As regards the macroeconomic framework, it noted that it has been slightly modified to incorporate recent developments.
GROWTH PROJECTIONS UNCHANGED
Growth projections for 2014 and beyond remain unchanged, and given limited new data for this year, the 2014 growth projection was maintained at -4.8%.
“This is consistent with a slowing rate of output decline during this year, as the uncertainty and immediate effects of the crisis are wearing off, domestic payment restrictions are gradually lifted, and the negative fiscal impulse declines relative to last year,” it said.
The IMF noted that both private consumption and investment are projected to continue to contract, albeit at a lower rate than last year, with the contribution of the foreign balance moderating. The modest recovery, projected to take hold by mid-2015, is expected to be credit-less, led by tourism and other service sectors, which are relatively less indebted, exhibit lower NPLs, and are likely to finance activity and exports through generation of positive cash flow.
As regards unemployment and inflation, these were revised down modestly, it said. In 2014, the average unemployment rate was revised down to 19.2% from 19.8% to account for the 2013 outturn and for the deceleration in the rate of increase in recent months.
Inflation was lowered to 0.4% from 1%, reflecting the lower outturn in 2013.
“Despite the negative inflation seen in recent months, [IMF] staff expects average inflation in 2014 to remain around last year’s level, with recent downward pressures to be offset by a stabilisation of utility prices and by the pass-through to prices of VAT increases taking effect this year.”
In 2013, the current account deficit was also revised slightly down and is projected to reach 1.7% of GDP, on account of a somewhat smaller decline in imports than originally anticipated, given the better than expected domestic demand outturn. In 2014, the current account was correspondingly revised down from a small surplus to broad balance.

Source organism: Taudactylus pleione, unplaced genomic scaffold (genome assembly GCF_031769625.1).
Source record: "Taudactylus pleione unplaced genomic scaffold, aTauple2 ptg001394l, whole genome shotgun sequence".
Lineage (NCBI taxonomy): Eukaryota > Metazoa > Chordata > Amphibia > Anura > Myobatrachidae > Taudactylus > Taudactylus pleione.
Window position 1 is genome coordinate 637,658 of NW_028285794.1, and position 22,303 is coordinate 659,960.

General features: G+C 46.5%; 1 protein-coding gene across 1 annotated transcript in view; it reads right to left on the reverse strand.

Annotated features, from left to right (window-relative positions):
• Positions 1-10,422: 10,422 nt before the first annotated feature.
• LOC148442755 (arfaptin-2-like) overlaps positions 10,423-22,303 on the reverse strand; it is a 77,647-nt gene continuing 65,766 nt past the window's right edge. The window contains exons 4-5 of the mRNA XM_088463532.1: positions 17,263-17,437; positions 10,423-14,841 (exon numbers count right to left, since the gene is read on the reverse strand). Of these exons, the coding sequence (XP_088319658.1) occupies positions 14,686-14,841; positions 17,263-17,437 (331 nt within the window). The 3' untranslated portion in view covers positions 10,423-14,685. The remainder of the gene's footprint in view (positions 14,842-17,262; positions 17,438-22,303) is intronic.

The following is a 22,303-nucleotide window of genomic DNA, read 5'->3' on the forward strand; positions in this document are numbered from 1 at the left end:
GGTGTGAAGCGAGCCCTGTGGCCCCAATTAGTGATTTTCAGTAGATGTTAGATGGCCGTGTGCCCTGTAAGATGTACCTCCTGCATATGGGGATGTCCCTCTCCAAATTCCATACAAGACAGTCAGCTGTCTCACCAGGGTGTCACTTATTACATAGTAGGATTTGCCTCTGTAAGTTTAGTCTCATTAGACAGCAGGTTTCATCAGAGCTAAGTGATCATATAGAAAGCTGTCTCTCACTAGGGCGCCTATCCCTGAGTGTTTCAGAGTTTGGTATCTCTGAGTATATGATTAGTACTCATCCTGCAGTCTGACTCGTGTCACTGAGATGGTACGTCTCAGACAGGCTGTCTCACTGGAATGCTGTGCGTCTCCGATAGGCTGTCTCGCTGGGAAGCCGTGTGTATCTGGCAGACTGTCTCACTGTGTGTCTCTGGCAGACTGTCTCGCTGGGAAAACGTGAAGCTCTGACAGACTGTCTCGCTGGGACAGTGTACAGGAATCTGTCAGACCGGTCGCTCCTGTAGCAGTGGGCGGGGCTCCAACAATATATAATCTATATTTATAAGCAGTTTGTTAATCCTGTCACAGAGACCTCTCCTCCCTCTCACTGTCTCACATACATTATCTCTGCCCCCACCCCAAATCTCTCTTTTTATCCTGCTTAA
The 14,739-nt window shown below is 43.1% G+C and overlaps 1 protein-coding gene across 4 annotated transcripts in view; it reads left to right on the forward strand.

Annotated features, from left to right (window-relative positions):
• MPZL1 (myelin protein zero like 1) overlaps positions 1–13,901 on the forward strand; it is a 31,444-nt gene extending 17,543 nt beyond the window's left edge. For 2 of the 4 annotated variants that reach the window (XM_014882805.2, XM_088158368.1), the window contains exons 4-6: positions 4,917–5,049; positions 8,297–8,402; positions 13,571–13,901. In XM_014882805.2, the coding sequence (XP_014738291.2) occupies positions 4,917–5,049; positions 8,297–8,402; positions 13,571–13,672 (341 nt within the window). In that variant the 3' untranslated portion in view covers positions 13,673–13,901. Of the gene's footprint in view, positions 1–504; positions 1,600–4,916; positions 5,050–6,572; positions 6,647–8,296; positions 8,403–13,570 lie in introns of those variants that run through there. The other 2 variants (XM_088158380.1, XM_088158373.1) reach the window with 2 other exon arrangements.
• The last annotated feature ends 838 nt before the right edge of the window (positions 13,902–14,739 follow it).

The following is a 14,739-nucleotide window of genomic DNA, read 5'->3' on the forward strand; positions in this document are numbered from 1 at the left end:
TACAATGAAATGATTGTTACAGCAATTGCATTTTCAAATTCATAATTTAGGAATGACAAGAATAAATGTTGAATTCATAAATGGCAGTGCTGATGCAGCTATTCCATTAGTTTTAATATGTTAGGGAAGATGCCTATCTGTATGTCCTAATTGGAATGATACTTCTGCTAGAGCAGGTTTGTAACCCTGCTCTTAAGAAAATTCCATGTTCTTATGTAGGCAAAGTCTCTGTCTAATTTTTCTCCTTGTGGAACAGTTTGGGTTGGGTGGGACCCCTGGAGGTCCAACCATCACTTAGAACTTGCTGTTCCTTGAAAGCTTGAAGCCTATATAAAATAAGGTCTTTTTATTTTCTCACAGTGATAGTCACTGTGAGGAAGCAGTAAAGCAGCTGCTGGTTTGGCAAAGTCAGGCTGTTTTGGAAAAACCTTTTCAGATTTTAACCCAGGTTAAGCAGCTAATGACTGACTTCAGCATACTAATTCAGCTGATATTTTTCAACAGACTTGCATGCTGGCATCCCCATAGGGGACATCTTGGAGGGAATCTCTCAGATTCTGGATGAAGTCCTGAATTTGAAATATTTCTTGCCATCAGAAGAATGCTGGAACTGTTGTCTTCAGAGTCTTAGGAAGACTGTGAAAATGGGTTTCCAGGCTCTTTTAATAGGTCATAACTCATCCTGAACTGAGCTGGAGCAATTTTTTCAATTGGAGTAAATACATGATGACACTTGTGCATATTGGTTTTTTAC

The IMF said that a change in depositor sentiment, in the context of important relaxations of payment restrictions underway, could risk destabilising the system and exacerbating the recession. The risk of a deflationary spiral has also increased.
“While lower prices can help improve competitiveness, a prolonged decline could weigh down on private sector balance sheets, with rising debt burdens posing a drag on economic growth. Continued deleveraging by the private sector, coupled with further tightening of liquidity conditions for companies and an exhaustion of liquidity buffers of consumers could lead to a more protracted recession and slower recovery,” it noted.
Finally, the IMF said that the Ukraine crisis may lead to capital flight from non-resident depositors of foreign banks, which may affect the business service sector.
On the upside, if trends of economic activity observed in the second half of 2013 continue, growth in 2014 and beyond could be better than anticipated.
Prospects for the exploitation of gas reserves and for reunification of the island could raise the economy’s long-term growth potential.